Chapter 46 - Australian Incidents - HERE let me turn aside from the current of Missionary toils, and record a few wayside incidents that marked some of my wanderings to and fro in connec
   Chapter 47 - Amongst Squatters and Diggers - AFTER this, I made a Mission tour, in a somewhat mixed and original fashion, right across the Colony of Victoria, from Albury in New South Wales to Mo
   Chapter 48 - John Gilpin in the Bush - THE crowning adventure of my tour in Australia came about in the following manner. I was advertised to conduct Services at Narracoort on Sabbath, and
   Chapter 49 - The Aborigines of Australia - DETAINED for nearly a week at Balmoral by the breakdown of the coach on these dreadful roads, I telegraphed to Hamilton for a conveyance; and the Supe
   Chapter 50 - Nora - WHILE I was pondering over Kingsley's words,--about the blacks of Australia being "poor brutes in human shape," and too low to take in the Gospel,--th
   Chapter 51 - Back to Scotland - EACH of my Australian Committees strongly urged my return to Scotland, chiefly to secure, if possible, more Missionaries for the New Hebrides. Dr. Ing
   Chapter 52 - Tour Through the Old Country - My tour through Scotland brought me into contact with every Minister, Congregation, and Sabbath School in the Church of my fathers. They were never at
   Chapter 53 - Marriage and Farewell - BUT I did not return alone. The dear Lord had brought to me one prepared, all unknown to either of us, by special culture, by godly training, by many
   Chapter 54 - First Peep at the "Dayspring" - WE embarked at Liverpool for Australia in The Crest o' the Wave , Captain Ellis; and, after what was then considered a fast passage of ninety-five da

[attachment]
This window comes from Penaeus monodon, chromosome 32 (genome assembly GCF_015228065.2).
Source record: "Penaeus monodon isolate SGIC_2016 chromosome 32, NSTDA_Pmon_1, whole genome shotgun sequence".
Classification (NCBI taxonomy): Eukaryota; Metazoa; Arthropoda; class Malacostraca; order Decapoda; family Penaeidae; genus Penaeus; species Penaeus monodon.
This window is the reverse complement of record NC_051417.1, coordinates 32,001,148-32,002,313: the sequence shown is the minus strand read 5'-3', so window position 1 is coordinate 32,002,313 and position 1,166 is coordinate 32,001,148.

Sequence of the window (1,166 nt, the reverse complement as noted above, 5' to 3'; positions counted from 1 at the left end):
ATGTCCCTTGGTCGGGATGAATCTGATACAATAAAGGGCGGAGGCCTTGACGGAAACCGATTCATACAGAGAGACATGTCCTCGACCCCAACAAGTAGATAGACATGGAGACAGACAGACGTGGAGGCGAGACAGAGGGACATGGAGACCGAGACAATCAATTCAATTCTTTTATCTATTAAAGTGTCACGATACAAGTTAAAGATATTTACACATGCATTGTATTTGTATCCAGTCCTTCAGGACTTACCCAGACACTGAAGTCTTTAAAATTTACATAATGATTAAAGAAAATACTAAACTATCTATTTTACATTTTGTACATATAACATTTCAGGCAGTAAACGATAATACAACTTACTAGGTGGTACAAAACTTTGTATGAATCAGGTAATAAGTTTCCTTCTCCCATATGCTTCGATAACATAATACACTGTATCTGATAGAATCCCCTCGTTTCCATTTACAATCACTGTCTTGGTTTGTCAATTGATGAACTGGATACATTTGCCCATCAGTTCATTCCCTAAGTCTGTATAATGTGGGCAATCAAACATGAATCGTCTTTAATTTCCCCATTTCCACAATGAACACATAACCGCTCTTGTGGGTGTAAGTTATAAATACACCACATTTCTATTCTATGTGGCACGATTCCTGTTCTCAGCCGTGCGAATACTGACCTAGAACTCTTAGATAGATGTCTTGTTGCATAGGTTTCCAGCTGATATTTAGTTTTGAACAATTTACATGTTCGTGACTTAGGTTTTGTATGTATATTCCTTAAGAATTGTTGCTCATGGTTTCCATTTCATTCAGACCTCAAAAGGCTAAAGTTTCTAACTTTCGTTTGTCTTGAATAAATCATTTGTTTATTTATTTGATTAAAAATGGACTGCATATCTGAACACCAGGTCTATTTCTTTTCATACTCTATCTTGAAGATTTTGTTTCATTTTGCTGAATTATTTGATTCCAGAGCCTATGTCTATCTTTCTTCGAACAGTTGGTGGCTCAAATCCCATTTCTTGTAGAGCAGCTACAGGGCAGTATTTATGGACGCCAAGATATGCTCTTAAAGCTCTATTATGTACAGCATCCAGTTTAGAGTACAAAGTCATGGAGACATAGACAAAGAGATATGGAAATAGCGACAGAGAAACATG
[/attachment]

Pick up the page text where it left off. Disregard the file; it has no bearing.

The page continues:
Chapter 55 - The French in the Pacific - We went down to the Islands with the Dayspring in 1865. The full story of the years that had passed was laid before my Missionary brethren at their
   Chapter 56 - The Gospel and Gunpowder - Arriving at Sydney, I was at once plunged into a whirlpool of horrors. H. M. S. Curacoa had just returned from her official trip to the Islands, in
   Chapter 57 - A Plea for Tanna - EVERYTHING having been at length arranged for in the Colonies, in connection with the Mission and Dayspring , as far as could possibly be,--and I hav
   Chapter 58 - Our New Home on Aniwa - ANIWA became my Mission Home in November, 1866; and for the next fifteen years it was the heart and center of my personal labors in the Heathen World.
   Chapter 59 - House-Building for God - THE site being now cleared, we questioned whether to build only a temporary home, hoping to return to dear old Tanna as soon as possible, or, though t
   Chapter 60 - A City of God - When, in the course of years, everything had been completed to our taste, we lived practically in the midst of a beautiful village,--the Church, the S
   Chapter 61 - The Religion of Revenge - ON landing in November, 1866, we found the Natives of Aniwa, some very shy and distrustful, and others forward and imperious. No clothing was worn; bu
   Chapter 62 - First Fruits on Aniwa - THE two Teachers and their wives on Aniwa were little better than slaves when we landed there, toiling in the service of their masters and living in c
   Chapter 63 - Traditions and Customs - WHAT a suggestive tradition of the Fall came to me in one of those early days on Aniwa! Upon our leaving the hut and removing to our new house, it was
   Chapter 64 - Nelwang's Elopement - SOME most absurd and preposterous experiences were forced upon us by the habits and notions of the people. Amongst these I recall very vividly the sto
   Chapter 65 - The Christ-Spirit at Work - THE progress of God's work was most conspicuous in, relation to wars and revenges among the Natives. The two high Chiefs, Namakei and Naswai, frequent
   Chapter 66 - The Sinking of the Well - BUT I must here record the story of the Sinking of the Well, which broke the back of Heathenism on Aniwa. Being a flat coral island, with no hills to
   Chapter 67 - Rain from Below - AT this depth the earth and coral began to be soaked with damp. I felt that we were nearing water. My soul had a faith that God would open a spring fo
   Chapter 68 - The Old Chief's Sermon - THE well was now finished. The place was neatly fenced in. And the old Chief said, "Missi, I think I could help you next Sabbath. Will you let me prea